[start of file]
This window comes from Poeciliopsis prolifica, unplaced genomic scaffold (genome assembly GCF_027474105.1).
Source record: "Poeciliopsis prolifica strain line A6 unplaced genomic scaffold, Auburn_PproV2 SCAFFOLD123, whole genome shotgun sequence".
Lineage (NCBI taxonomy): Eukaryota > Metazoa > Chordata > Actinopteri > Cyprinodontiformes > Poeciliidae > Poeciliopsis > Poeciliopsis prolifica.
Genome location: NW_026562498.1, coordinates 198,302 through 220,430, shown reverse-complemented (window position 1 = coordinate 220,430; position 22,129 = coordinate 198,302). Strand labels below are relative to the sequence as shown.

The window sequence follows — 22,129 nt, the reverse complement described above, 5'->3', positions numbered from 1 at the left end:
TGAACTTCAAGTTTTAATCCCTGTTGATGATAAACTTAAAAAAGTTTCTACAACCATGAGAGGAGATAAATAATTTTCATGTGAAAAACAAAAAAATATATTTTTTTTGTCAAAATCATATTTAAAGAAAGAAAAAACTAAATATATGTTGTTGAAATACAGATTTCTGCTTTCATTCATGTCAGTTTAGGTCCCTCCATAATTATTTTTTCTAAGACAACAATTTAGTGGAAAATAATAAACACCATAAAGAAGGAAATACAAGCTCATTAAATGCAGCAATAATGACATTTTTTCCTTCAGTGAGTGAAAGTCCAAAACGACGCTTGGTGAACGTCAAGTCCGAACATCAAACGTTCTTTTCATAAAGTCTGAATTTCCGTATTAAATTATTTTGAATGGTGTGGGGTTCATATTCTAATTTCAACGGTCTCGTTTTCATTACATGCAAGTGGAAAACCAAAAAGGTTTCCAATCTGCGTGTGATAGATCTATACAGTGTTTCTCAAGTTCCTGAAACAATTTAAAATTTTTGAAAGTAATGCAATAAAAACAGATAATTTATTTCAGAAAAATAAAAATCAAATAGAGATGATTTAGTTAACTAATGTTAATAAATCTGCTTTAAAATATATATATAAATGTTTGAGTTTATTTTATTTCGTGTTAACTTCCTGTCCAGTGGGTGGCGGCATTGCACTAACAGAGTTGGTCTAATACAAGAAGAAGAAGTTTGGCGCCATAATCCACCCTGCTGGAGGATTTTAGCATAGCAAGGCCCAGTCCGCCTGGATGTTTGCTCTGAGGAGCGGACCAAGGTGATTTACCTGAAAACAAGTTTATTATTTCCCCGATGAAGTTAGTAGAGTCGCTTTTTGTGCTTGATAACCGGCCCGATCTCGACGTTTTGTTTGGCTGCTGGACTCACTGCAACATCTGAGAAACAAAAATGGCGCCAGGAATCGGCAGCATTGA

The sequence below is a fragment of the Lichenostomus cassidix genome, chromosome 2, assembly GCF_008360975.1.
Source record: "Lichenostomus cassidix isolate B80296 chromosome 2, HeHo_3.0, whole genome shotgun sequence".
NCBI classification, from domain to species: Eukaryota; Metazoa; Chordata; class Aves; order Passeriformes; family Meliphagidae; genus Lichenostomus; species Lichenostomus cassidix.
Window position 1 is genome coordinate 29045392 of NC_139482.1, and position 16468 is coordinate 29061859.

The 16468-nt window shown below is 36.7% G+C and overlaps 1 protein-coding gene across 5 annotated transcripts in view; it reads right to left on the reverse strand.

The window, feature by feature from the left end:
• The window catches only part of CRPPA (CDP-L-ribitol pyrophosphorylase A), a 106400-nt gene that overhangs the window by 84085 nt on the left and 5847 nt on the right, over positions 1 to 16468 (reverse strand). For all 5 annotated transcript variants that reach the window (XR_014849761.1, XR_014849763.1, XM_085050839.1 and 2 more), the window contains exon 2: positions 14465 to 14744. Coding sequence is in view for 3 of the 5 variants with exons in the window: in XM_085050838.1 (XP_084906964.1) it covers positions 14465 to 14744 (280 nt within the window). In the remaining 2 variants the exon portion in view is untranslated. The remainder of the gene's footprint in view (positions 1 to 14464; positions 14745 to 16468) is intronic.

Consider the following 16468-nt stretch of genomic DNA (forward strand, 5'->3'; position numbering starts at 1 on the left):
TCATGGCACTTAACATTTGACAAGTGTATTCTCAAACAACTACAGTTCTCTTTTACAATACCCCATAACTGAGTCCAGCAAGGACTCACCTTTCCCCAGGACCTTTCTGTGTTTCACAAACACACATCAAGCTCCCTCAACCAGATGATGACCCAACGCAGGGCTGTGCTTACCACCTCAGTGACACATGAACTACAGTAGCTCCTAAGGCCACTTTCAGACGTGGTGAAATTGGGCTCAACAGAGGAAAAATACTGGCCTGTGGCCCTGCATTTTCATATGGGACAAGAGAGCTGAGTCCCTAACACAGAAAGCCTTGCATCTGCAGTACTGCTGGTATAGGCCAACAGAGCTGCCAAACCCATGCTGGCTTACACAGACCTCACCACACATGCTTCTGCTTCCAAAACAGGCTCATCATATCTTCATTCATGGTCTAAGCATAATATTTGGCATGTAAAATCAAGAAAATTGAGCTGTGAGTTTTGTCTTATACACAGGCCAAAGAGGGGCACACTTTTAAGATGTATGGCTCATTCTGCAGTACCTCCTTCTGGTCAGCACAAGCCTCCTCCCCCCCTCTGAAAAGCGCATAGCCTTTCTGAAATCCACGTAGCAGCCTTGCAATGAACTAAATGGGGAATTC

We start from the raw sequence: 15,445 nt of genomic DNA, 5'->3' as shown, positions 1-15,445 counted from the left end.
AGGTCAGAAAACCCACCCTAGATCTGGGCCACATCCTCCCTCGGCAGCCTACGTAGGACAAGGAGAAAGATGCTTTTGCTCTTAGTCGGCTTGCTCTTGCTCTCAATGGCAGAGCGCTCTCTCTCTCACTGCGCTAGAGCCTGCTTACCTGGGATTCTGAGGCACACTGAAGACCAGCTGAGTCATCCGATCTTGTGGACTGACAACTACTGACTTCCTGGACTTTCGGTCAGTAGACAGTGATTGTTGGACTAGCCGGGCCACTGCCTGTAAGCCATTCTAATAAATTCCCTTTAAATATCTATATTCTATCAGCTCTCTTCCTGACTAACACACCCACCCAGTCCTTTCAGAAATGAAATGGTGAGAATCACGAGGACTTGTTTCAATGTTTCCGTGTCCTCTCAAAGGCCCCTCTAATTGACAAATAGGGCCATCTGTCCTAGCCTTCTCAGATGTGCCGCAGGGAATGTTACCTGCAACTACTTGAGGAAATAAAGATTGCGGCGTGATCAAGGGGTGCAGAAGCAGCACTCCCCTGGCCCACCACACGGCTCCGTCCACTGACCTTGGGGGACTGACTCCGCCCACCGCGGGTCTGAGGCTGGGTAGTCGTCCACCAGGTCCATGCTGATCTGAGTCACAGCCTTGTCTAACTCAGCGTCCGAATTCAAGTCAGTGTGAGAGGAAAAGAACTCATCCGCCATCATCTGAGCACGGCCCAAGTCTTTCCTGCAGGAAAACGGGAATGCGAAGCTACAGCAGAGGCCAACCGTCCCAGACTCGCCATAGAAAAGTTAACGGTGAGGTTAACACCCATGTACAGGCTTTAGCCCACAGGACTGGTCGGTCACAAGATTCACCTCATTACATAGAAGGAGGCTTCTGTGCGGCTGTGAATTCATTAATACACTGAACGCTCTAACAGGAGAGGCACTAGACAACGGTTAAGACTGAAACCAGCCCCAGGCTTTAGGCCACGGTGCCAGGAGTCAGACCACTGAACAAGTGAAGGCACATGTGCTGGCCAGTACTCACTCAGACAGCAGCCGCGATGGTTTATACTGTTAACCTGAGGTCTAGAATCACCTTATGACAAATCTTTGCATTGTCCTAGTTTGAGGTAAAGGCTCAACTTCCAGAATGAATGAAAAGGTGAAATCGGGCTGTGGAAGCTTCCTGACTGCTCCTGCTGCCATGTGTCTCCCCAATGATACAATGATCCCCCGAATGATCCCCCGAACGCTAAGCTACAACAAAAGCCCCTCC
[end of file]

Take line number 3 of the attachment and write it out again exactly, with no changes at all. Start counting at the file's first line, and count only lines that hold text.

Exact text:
Lineage (NCBI taxonomy): Eukaryota > Metazoa > Chordata > Actinopteri > Cyprinodontiformes > Poeciliidae > Poeciliopsis > Poeciliopsis prolifica.